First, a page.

Chapter

Lawrence and Bloomsbury I: Significant Form

Fernihough Anne

in D. H. Lawrence

Published in print July 1993 | ISBN: 9780198112358
Published online October 2011 | e-ISBN: 9780191670770 | DOI: http://dx.doi.org/10.1093/acprof:oso/9780198112358.003.0005
Lawrence and Bloomsbury I: Significant Form

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Clive Bell's Art (1914), one of the key texts of Bloomsbury art-criticism, is at best an incoherent work and, at worst, a disturbingly elitist one. Peter Fuller, in Art and Psychoanalysis, is harshly critical of it in ways that few people would wish to question, attacking Bell as ‘opinionated, arrogant, ultimately downright reactionary’, yet nonetheless finding in Bell's theory ‘kernels of truth’ that can shed light on his own arguments. In spite of its faults, Bell's Art is an important text for the student of D. H. Lawrence's art-criticism. Lawrence had many direct and indirect connections with Bloomsbury, and Bell and Roger Fry are two of the very few art-critics he takes the trouble to criticize overly. In fact, his attack on Bloomsbury aesthetics is vociferous and uncompromising. As a result, literary history has generally defined Lawrence's views on art in opposition to those of Bloomsbury, which is not the most fruitful way of approaching the art-criticism of either camp.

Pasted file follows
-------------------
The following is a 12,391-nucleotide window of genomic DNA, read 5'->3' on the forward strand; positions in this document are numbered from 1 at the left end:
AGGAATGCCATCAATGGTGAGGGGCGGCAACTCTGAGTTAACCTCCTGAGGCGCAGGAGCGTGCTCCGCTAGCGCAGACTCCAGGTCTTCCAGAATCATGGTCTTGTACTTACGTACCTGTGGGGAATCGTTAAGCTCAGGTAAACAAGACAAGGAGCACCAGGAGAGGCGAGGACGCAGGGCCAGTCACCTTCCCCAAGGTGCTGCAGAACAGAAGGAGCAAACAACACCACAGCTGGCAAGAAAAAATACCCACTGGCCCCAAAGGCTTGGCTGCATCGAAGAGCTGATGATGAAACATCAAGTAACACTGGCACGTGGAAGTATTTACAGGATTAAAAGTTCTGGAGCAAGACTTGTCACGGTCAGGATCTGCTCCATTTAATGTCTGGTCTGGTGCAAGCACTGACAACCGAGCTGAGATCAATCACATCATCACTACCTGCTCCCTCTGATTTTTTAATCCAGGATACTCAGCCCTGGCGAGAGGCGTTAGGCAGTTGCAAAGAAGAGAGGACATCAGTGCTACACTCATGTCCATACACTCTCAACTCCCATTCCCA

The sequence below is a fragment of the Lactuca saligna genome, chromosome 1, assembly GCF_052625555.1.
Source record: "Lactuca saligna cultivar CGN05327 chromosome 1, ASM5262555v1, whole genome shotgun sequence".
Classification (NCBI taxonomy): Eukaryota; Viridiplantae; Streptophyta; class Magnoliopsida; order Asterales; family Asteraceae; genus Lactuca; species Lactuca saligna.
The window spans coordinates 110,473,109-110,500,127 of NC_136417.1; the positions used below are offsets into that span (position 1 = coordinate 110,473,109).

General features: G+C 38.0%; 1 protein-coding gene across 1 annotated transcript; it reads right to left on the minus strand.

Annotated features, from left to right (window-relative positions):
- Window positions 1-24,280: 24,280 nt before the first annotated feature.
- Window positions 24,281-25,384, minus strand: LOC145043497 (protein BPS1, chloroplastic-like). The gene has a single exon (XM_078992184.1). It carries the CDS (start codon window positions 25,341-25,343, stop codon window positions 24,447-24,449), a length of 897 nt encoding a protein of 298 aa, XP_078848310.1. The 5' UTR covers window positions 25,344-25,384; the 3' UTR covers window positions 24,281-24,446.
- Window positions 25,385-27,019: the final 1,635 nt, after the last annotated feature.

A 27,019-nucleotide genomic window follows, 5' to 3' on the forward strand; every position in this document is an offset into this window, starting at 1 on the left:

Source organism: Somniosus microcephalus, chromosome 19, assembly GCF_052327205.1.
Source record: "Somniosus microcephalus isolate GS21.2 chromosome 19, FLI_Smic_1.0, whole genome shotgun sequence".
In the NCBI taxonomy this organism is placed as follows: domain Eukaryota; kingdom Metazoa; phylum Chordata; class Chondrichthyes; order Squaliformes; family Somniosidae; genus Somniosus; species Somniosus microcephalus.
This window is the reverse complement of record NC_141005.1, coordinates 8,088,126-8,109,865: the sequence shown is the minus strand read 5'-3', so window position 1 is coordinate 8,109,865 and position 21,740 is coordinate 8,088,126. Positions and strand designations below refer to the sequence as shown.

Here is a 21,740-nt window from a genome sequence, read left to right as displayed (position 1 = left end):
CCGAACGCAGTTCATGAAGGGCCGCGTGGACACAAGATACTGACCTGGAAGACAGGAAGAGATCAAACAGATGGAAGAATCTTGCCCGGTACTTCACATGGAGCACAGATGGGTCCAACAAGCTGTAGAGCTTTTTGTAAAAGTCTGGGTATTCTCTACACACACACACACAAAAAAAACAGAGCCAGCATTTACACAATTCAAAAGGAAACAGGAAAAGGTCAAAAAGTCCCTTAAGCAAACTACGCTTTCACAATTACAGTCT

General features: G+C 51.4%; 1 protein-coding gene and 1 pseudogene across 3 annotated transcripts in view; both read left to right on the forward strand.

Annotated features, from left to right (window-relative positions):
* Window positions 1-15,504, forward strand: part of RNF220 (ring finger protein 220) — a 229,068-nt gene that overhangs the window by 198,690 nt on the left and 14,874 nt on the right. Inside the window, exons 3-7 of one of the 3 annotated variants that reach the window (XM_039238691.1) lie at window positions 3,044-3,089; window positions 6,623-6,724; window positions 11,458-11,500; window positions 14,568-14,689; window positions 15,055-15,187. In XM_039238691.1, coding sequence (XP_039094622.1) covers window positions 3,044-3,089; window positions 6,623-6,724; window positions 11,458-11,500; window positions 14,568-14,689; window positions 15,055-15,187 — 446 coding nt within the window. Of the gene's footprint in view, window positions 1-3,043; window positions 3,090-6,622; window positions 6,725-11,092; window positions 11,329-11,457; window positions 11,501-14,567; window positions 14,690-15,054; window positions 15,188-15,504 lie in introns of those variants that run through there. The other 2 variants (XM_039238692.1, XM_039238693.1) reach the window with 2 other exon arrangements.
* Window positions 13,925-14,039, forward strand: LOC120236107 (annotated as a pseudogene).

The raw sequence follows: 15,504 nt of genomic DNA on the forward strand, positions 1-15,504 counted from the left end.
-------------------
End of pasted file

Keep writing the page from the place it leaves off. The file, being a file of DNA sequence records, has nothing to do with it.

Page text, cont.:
Keywords: Clive Bell; art-criticism; Bloomsbury; art; D. H. Lawrence; aesthetics; Roger Fry

Chapter.  8628 words. 

Subjects: Literary Studies (20th Century onwards)

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